Tintas seems out of step with the exhibition, and it’s no surprise they have been relegated to a small corner. They are the only featured works on paper and two of the three pieces are completely devoid of color. The ink drawings bear the images of indigenous people clothed in headdresses resembling wolves and dogs, and while the patterns of their garments are richly complicated and the gestures of the subjects suggest a subtle playfulness, the appeal to frivolity is almost entirely absent. They are also the most outwardly ethnic of all the work in the exhibition, in contrast to neighbors that include an amalgamation of brightly colored melted plastic toys by Rafael Gonzáles Moreno and a giant surreal mural by María Guerrieri and Max Gómez Canle. For a show that speaks so highly of color and jollity, these works, while beautiful in their own right, seem to disappear into the background.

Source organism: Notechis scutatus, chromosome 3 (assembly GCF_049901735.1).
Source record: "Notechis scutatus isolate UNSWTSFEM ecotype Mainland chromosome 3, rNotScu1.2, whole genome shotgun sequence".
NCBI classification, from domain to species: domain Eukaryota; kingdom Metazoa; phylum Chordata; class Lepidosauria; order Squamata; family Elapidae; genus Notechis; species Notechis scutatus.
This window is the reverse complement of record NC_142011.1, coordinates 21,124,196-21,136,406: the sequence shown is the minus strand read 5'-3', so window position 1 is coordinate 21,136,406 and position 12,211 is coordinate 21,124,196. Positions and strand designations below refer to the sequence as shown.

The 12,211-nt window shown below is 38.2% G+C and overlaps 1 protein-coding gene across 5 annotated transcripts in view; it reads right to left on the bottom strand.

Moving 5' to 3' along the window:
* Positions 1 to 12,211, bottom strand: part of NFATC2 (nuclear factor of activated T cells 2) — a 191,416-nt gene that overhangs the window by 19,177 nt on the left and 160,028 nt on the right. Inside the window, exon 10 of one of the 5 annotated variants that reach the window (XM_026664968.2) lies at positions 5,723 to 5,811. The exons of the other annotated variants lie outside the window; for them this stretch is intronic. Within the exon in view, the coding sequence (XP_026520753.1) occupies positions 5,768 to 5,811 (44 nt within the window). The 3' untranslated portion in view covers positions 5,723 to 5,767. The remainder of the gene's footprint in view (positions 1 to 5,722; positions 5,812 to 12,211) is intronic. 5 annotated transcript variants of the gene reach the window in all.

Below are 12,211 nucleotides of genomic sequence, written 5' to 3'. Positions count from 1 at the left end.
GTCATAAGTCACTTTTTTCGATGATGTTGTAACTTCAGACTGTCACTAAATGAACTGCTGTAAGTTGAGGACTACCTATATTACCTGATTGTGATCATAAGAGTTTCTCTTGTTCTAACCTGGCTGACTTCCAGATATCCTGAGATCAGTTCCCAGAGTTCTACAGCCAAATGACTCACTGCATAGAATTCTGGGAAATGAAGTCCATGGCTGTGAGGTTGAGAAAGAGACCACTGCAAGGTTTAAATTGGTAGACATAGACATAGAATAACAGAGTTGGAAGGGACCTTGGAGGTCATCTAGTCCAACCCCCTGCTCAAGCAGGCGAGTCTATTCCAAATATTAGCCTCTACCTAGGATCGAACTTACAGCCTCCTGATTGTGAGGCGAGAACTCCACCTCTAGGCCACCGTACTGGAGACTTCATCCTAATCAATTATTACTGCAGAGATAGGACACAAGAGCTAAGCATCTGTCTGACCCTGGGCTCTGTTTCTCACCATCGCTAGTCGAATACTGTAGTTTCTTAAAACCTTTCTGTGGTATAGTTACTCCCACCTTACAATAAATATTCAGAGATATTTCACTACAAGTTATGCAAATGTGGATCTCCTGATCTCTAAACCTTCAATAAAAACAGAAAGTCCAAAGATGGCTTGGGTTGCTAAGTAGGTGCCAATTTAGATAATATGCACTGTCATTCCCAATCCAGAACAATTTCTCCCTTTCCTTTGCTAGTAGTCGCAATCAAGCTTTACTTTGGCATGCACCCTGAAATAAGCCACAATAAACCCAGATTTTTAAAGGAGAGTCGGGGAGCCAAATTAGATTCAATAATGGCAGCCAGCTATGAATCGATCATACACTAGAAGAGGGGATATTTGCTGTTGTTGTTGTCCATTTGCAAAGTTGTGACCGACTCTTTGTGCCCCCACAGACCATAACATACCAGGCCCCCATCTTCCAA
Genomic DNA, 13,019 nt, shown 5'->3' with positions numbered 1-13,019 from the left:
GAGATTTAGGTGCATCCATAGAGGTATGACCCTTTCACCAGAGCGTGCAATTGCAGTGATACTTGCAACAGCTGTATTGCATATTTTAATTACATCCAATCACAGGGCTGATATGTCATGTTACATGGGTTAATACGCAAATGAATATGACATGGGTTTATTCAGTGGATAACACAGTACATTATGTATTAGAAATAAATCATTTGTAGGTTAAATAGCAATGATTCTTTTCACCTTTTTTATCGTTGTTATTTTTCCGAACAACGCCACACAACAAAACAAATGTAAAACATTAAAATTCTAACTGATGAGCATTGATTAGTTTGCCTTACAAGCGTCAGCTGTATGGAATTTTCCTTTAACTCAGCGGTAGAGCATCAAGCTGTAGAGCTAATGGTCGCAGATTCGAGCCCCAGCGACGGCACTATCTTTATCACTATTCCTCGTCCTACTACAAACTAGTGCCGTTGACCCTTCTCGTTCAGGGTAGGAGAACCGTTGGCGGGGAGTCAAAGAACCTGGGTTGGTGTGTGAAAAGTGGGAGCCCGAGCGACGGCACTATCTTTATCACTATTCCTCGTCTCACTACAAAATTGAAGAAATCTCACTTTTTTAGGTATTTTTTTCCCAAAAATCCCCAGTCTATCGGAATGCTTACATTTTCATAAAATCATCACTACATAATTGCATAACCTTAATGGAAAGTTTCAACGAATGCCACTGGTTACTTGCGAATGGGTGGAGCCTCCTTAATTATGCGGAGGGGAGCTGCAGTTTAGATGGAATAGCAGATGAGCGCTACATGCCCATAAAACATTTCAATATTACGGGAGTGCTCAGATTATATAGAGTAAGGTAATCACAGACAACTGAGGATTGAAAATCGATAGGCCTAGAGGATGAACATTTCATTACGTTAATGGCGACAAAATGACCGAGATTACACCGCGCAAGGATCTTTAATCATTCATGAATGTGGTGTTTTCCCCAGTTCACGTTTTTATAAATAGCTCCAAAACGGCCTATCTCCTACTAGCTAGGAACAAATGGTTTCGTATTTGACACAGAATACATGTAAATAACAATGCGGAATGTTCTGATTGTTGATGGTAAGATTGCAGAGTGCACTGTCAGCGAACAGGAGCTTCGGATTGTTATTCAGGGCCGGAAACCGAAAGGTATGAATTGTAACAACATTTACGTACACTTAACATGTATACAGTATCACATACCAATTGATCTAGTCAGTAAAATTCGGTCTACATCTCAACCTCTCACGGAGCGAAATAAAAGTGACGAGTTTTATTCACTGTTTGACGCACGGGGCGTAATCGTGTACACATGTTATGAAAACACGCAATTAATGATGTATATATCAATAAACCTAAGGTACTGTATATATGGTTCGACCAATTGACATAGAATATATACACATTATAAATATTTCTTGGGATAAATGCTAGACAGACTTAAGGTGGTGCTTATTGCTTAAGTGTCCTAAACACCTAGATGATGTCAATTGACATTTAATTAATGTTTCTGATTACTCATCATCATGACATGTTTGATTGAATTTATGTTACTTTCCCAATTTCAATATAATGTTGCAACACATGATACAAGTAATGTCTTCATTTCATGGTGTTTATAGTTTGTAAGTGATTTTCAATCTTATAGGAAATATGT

It’s no secret that much of Latin American work in the twentieth century has been marked by the influence of realism, surrealism and, most recently, pop art, leading to such movements as muralismo and the success of artists who advocate post-Eurocentric and indigenous values. It’s refreshing to see the deconstruction of those values here, the fragments of which have been used to build a vivid atmosphere of inspired work that speaks to its own originality. The collectivist approach to the space makes for a loud and assorted mescla of fresh contemporary perspectives, sweetened only by the rich qualities of their home country that have been transplanted from Buenos Aires to Houston.

Images courtesy DiverseWorks

Evan J. Garza is a writer currently living in Houston.

also by Evan J. Garza
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1 Response

  1. b.s.

    those Argentinian high art Modernists have been rubbing elbows with Brazilians, maybe?

    A generation after the South American op art- minimal sculpture- geometric abstraction; these seem to be similarly insulated and internal systems- but with a good amount of traditional rediscovery through collectivism and international reevaluation of locale.

    I wonder what those artists did when they were in town?